“Better filters don’t mitigate information overload; they intensify it.” Jane Jacobs makes the same point about streets and traffic congestion. Keep building more bigger and better streets, and more cars will come.
“surrounded by so much information that is of immediate interest to us that we feel overwhelmed by the neverending pressure of trying to keep up with it all” If the information is all equally good then there’s no point in looking further. Search is solved. But I suppose we’re never quite sure of that, it is that mistake which keeps us looking, maybe there’s something even better.
The more time passes, the more I am coming to believe that curation is king. It’s funny because I was one of those guys who had always thought that curation would no longer be necessary as technology perfected itself. Maybe technology will reach that point one day, but I am more and more skeptical that other factors (even human nature and gaming systems) would win out.
1) “failure” is conference-clubber coded wording for “the solution to this problem is to throw money at data-mining start-ups, like the ones we promote and have stock options and advisory board positions”. You can have all sorts of failures except for market failure.
2) In the post above, I’d say both Shirky and Carr are following technological determinism, but taking different sides of that coin. But my view is the problem is really more sociological. Why do we think, now, that we NEED to keep track of so much information, if we didn’t before? It’s not volume, objectively, because the amount long, long ago exceeded anything an ordinary person could follow. I suspect this is really about social anxiety where it’s considered safe to blame technology instead of the political trends at work.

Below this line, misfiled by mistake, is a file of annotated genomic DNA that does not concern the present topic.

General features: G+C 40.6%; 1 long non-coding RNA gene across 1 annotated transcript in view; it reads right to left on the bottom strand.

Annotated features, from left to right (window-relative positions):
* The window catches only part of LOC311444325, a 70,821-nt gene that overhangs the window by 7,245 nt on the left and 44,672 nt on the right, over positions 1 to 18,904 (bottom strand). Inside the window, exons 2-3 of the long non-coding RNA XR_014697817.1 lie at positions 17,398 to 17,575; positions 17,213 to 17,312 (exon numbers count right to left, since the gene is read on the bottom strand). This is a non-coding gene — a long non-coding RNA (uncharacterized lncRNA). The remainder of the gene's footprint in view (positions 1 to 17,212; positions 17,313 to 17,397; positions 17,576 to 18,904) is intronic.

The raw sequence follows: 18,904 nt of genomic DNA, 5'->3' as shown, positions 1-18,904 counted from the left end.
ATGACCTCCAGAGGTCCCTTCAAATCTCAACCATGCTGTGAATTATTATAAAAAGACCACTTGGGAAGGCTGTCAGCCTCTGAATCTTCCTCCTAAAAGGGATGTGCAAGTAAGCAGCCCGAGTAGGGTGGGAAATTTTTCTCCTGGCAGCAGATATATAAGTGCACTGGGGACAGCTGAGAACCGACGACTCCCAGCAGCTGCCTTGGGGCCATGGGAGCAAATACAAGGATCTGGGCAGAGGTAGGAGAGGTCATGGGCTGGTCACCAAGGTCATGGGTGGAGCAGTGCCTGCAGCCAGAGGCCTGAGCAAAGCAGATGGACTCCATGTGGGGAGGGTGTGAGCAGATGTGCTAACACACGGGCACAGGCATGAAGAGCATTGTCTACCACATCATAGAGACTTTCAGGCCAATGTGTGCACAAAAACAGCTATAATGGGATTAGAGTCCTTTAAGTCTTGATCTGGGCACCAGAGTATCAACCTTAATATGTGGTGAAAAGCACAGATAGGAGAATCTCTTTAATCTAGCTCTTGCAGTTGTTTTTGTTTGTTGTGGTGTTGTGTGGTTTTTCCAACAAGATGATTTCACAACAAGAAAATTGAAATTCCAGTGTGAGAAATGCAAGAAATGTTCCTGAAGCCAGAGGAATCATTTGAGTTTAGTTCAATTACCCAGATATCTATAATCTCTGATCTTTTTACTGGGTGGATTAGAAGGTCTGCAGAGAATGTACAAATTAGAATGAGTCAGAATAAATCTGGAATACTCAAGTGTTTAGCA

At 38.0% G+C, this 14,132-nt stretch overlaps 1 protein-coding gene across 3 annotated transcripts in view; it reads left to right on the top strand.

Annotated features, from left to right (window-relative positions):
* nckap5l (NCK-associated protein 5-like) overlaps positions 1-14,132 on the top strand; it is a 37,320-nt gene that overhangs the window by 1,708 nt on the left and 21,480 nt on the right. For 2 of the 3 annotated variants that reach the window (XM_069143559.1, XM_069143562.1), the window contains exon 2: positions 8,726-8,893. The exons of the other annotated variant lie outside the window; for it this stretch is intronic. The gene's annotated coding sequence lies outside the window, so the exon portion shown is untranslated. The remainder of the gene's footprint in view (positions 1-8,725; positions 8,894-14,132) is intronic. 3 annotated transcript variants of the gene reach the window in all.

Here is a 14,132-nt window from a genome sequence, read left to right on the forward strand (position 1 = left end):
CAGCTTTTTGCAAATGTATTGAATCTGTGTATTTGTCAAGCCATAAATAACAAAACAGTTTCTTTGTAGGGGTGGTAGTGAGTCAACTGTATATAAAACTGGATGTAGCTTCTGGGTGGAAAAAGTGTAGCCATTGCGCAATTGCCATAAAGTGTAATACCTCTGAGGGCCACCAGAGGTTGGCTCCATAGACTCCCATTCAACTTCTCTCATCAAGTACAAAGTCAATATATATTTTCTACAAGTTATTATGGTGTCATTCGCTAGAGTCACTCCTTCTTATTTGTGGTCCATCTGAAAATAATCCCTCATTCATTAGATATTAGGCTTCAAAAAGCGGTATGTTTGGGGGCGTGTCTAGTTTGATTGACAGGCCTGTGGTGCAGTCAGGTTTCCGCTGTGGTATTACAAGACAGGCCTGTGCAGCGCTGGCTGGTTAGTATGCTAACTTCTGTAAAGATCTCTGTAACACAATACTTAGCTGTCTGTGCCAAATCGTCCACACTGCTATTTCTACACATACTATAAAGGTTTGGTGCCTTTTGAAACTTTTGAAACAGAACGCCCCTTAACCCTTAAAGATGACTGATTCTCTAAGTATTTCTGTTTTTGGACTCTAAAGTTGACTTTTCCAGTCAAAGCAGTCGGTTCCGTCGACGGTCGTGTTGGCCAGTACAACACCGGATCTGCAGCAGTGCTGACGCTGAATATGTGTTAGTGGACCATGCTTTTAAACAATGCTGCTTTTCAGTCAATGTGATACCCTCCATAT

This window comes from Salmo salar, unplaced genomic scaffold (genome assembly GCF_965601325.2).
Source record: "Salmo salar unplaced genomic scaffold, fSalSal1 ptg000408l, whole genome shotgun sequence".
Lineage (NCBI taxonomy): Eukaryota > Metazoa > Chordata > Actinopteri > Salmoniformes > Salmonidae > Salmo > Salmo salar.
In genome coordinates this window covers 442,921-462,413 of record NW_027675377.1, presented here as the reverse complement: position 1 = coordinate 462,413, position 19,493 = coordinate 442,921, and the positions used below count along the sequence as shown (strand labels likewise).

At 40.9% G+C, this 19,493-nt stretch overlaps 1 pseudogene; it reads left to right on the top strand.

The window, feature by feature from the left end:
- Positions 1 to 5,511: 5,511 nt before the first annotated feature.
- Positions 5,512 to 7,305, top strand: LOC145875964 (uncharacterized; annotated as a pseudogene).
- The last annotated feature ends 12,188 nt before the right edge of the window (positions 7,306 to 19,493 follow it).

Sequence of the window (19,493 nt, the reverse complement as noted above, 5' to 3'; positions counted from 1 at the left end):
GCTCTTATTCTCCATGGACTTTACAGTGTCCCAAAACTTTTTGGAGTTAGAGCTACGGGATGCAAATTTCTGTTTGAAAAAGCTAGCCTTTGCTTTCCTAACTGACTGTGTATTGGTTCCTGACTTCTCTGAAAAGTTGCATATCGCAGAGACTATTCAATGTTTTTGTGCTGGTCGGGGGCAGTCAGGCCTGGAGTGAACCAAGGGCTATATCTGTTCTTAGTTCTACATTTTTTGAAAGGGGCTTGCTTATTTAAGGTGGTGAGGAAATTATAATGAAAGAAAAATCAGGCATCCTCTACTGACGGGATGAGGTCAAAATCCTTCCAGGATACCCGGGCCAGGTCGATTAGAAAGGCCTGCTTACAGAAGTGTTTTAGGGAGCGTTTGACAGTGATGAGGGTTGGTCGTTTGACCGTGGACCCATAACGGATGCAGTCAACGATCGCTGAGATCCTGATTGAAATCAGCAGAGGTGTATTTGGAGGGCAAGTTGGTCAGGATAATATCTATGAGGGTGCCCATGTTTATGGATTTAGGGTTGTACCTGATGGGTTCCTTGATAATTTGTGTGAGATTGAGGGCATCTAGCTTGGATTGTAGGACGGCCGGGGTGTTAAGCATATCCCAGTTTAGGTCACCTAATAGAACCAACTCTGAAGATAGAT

Shirky has the problem half right. Attention management is about pushing back and pulling forward. He addresses the pushing back (filtering, attention shielding). You are pointing out the need for pulling forward – that after filtering you still need help noticing the more important stuff left in the pile. This leads to technologies such as keyword subscriptions, social ratings, saved searches, AI approaches, etc.
My response to Shirky is posted at “Clay Shirkey on Information Overload as a Filter Problem” (http://knowledgeforward.wordpress.com/2010/02/19/clay-shirkey-on-information-overload-as-a-filter-problem/).
I dunno — I scroll through a lot of twitter feeds to find signal. That’s because twitter doesn’t have an intelligent, adaptive and tunable recommendation feature. Will it in the future? Certainly (or whatever replaces it will, as will everything else). Will I make use of it? Yes. Will I waste less time? Yes. Will others dial their tuner to let a lot more in than I do? Yes — and they will no doubt continue to bellyache endlessly about information overload . . .
Nick, another interesting pass at this problem assumes that ‘what appears to us as “too much information” could just be the freedom from necessity.’ http://theaporetic.com/?p=228
Loved the article and I agree, with modern tools and exponential growth in connections it is easier than ever to get quality information. But there is so so much more of it.